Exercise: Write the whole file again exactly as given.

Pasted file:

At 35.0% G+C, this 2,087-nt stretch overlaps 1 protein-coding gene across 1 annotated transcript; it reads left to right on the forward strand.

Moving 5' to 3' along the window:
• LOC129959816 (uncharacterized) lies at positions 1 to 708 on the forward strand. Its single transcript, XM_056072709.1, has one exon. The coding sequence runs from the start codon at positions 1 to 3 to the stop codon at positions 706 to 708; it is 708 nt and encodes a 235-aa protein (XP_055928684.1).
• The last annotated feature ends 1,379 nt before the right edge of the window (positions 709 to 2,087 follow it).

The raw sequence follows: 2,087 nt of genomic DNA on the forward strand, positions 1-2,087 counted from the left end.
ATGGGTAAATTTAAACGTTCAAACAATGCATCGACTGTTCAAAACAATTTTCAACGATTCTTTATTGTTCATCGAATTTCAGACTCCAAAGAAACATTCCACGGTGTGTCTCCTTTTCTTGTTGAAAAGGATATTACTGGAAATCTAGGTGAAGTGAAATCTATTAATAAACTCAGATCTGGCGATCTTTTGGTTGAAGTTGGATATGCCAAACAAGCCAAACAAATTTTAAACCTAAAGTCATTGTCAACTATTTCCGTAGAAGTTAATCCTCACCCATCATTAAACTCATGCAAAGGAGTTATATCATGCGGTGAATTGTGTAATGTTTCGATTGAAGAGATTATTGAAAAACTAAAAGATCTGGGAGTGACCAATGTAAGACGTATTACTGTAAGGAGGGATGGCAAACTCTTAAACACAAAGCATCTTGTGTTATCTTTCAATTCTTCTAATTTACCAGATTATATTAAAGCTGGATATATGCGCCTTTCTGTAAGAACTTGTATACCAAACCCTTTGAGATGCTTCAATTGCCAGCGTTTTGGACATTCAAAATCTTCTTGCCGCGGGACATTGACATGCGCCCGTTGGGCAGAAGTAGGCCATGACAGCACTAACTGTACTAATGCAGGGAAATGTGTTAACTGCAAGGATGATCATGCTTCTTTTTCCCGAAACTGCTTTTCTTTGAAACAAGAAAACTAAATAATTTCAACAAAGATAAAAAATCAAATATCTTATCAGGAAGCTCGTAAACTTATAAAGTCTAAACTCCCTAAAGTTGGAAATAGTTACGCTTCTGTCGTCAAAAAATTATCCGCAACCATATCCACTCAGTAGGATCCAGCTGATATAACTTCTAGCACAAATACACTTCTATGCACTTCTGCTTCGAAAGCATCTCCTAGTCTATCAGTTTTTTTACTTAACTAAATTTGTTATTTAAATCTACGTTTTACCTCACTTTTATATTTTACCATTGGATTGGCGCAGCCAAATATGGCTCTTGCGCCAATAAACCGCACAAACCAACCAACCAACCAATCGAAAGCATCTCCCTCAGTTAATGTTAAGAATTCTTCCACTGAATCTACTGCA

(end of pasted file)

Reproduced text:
At 35.0% G+C, this 2,087-nt stretch overlaps 1 protein-coding gene across 1 annotated transcript; it reads left to right on the forward strand.

Moving 5' to 3' along the window:
• LOC129959816 (uncharacterized) lies at positions 1 to 708 on the forward strand. Its single transcript, XM_056072709.1, has one exon. The coding sequence runs from the start codon at positions 1 to 3 to the stop codon at positions 706 to 708; it is 708 nt and encodes a 235-aa protein (XP_055928684.1).
• The last annotated feature ends 1,379 nt before the right edge of the window (positions 709 to 2,087 follow it).

The raw sequence follows: 2,087 nt of genomic DNA on the forward strand, positions 1-2,087 counted from the left end.
ATGGGTAAATTTAAACGTTCAAACAATGCATCGACTGTTCAAAACAATTTTCAACGATTCTTTATTGTTCATCGAATTTCAGACTCCAAAGAAACATTCCACGGTGTGTCTCCTTTTCTTGTTGAAAAGGATATTACTGGAAATCTAGGTGAAGTGAAATCTATTAATAAACTCAGATCTGGCGATCTTTTGGTTGAAGTTGGATATGCCAAACAAGCCAAACAAATTTTAAACCTAAAGTCATTGTCAACTATTTCCGTAGAAGTTAATCCTCACCCATCATTAAACTCATGCAAAGGAGTTATATCATGCGGTGAATTGTGTAATGTTTCGATTGAAGAGATTATTGAAAAACTAAAAGATCTGGGAGTGACCAATGTAAGACGTATTACTGTAAGGAGGGATGGCAAACTCTTAAACACAAAGCATCTTGTGTTATCTTTCAATTCTTCTAATTTACCAGATTATATTAAAGCTGGATATATGCGCCTTTCTGTAAGAACTTGTATACCAAACCCTTTGAGATGCTTCAATTGCCAGCGTTTTGGACATTCAAAATCTTCTTGCCGCGGGACATTGACATGCGCCCGTTGGGCAGAAGTAGGCCATGACAGCACTAACTGTACTAATGCAGGGAAATGTGTTAACTGCAAGGATGATCATGCTTCTTTTTCCCGAAACTGCTTTTCTTTGAAACAAGAAAACTAAATAATTTCAACAAAGATAAAAAATCAAATATCTTATCAGGAAGCTCGTAAACTTATAAAGTCTAAACTCCCTAAAGTTGGAAATAGTTACGCTTCTGTCGTCAAAAAATTATCCGCAACCATATCCACTCAGTAGGATCCAGCTGATATAACTTCTAGCACAAATACACTTCTATGCACTTCTGCTTCGAAAGCATCTCCTAGTCTATCAGTTTTTTTACTTAACTAAATTTGTTATTTAAATCTACGTTTTACCTCACTTTTATATTTTACCATTGGATTGGCGCAGCCAAATATGGCTCTTGCGCCAATAAACCGCACAAACCAACCAACCAACCAATCGAAAGCATCTCCCTCAGTTAATGTTAAGAATTCTTCCACTGAATCTACTGCA